As the world is divided in two camps - those who discuss the recent Euro Cup, and those who have never heard of it - we could say that sports diplomacy can engage a considerable part of the world's population. Russia is...KEEP READING
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As Sochi 2014 Comes to Close, ‘New face of Russia’ is Celebrated
ADLER, Russia — The Sochi 2014 Winter Games drew Sunday night to a close, an Olympics intent on projecting the image of a strong and confident new Russia across this vast country and to the world beyond, with a mighty Russian team awakening the echoes of the mighty Soviet sport system to prideful spectator cheers of “Ro-ssi-ya! Ro-ssi-ya!”
Albeit, over 17 days, to the beat of “Get Lucky” by a Russian police choir. And cheerful volunteers yelling, “Good morning!” while dancing to the Black Eyed Peas.
“This is the new face of Russia, our Russia,” Dmitry Chernyshenko, the head of the Sochi 2014 organizing committee, said Sunday night at the closing ceremony to more cheers. “And for us, these Games are the best-ever.”
These were the first Winter Games in this country. The last time the Olympics were in this nation, in Moscow, it was 1980, the Soviet Union held sway over what is now Russia and several satellite nations. And the United States, along with several other nations, boycotted.
The giant mascot bear who “blew out” the cauldron Sunday night evoked comparisons to Misha the Bear, the 1980 Moscow mascot, one of the most famous in Olympic history. The music that accompanied that scene came from 34 years ago, too.
Even so, to underscore the point that this is now and that was then, that Russians are hardly isolated from the strains of western pop culture but really, truly have a sense of humor and can even laugh at themselves, Sunday’s proceedings opened with a troupe of shimmering silvery dancers poking fun at the glitch in the opening ceremony — a riff from the snowflake that failed to open 17 days ago into one of the rings in the Olympic symbol. The crowd roared in appreciation.
Moments later, Chernyshenko posted to his Twitter feed:
— Dmitry Chernyshenko (@DChernyshenko) February 23, 2014
In virtually every regard, these Olympics would seem to meet the classic definition of under-promise and over-deliver. Seventeen days ago, the narrative was marked by worry over security, budget, environment, transport, logistics, unfinished hotel rooms and a bevy of other concerns.
The all-in cost of these Games, including infrastructure: a reported $51 billion, most-ever.
Broader geopolitical issues shadowed these Games, too, including a backlash over the Russian law purporting to ban gay “propaganda” aimed at minors.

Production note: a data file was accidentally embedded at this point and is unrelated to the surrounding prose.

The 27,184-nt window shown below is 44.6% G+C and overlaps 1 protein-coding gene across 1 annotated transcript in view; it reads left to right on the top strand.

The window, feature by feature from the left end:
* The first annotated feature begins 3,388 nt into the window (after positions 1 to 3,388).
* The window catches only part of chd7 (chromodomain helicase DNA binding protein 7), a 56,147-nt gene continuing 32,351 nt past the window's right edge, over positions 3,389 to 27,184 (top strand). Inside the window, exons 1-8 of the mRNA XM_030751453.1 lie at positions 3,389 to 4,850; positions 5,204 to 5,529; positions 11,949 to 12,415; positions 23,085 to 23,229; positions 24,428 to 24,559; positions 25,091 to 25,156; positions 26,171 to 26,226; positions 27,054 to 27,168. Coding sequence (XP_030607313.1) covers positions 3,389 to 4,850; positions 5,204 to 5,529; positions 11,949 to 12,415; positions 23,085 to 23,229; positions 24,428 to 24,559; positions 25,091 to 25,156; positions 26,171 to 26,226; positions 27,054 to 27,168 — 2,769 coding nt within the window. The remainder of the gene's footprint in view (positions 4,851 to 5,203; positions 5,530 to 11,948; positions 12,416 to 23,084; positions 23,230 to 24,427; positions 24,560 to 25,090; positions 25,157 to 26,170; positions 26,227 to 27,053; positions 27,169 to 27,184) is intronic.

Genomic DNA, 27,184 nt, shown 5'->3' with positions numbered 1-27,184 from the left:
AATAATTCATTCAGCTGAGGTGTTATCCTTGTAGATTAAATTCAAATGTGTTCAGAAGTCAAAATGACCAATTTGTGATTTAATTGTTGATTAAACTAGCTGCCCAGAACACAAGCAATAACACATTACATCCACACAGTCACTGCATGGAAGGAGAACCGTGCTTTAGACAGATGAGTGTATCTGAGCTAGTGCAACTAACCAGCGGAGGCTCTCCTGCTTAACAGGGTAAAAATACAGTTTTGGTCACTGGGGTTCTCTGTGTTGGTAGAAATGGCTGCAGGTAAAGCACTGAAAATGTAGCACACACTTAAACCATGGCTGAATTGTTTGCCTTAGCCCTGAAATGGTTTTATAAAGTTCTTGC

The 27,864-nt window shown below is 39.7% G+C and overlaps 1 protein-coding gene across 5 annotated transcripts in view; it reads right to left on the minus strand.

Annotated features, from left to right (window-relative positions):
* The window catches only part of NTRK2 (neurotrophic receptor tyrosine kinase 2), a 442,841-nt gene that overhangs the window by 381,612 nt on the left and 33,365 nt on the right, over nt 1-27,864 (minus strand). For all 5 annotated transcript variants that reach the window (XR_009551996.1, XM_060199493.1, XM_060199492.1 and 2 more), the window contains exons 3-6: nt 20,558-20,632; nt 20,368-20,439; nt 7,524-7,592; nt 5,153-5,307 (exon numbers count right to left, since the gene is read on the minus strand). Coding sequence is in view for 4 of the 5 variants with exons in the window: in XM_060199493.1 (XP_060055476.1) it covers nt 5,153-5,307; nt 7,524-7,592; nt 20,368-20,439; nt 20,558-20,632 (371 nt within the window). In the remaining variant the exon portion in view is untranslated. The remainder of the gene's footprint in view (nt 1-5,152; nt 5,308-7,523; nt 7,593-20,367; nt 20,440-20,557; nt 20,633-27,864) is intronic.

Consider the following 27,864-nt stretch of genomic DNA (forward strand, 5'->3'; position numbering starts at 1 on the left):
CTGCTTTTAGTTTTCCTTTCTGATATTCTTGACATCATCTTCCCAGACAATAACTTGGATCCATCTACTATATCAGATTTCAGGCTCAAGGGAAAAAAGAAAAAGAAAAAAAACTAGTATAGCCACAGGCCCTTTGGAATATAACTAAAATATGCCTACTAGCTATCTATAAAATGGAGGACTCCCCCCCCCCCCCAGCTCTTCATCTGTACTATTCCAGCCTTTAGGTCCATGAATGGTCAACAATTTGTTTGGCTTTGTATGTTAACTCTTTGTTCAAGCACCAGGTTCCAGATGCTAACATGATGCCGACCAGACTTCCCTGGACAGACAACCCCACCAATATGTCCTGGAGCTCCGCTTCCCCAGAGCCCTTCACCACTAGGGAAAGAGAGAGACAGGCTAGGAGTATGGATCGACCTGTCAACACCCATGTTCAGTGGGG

History will of course render its long-term judgment.
But as most of the 2,856 athletes from 88 national Olympic committees and the so-called Olympic family pack up and scatter to the four corners of the globe, the immediate verdict is quite clear.
The Russian president, Vladimir Putin, bet big on these Games. And he has won his bet.
“What they promised, they delivered,” longtime International Olympic Committee member Pal Schmitt of Hungary said Sunday. “A new city was born here.”
There has been much talk, some bordering on amazement, at what the Russians have done. The scope and scale of the facilities here took Western Europe maybe 100 years in the Alps, and at Sunday night’s ceremony, the IOC president, Thomas Bach, declared, “What took decades in other parts of the world was achieved here in Sochi in just seven years.”
Michael R. Payne, the IOC’s former marketing director, said, “Sochi proved a total surprise for everyone — quite possibly turning out to be the best-organized Winter Games ever.”
He pointed out, as did several others, the compact nature of the venues in Olympic Park; the discreet security arrangement that meant firearms were never visible within the Olympic zone; transport that worked and did not get lost; spectacular broadcast images; and a press center unrivaled among modern Games’ hosts.
Even the weather largely cooperated. Alpine skiing, always at risk for bad weather, got every race in on time.
The gay issue proved largely a non-issue. “The reality is we have come here, everybody has been welcomed,” Julie Chu, the U.S. flag-bearer in Sunday’s closing ceremony, said at a news conference Saturday, adding, “I know there was a lot of focus on the anti-gay law … it has been a non-factor.”
The volunteers, in their multi-colored jackets — 22-plus years after the dissolution of the Soviet Union, it was absolutely a priority that the Russian presentation was bright and vivid, not Soviet red and dour — were uniformly enthusiastic. Some could speak English reasonably, others like exceedingly well.
Bach, Sunday night, said through the volunteers “everybody with an open mind could see the face of a new Russia — efficient and friendly, patriotic and open to the world.”
“Wherever we go, no matter whether we are riding, the bus, waiting for the bus, at a venue watching, consistently, every day, someone comes up to us, and they say, can we take a picture? And they want a picture of us with the American flag in that picture,” said Marilyn Sowles of Colchester, Vt.,, whose husband Ken represents such skiers as Bode Miller, Ted Ligety and Hannah Kearney.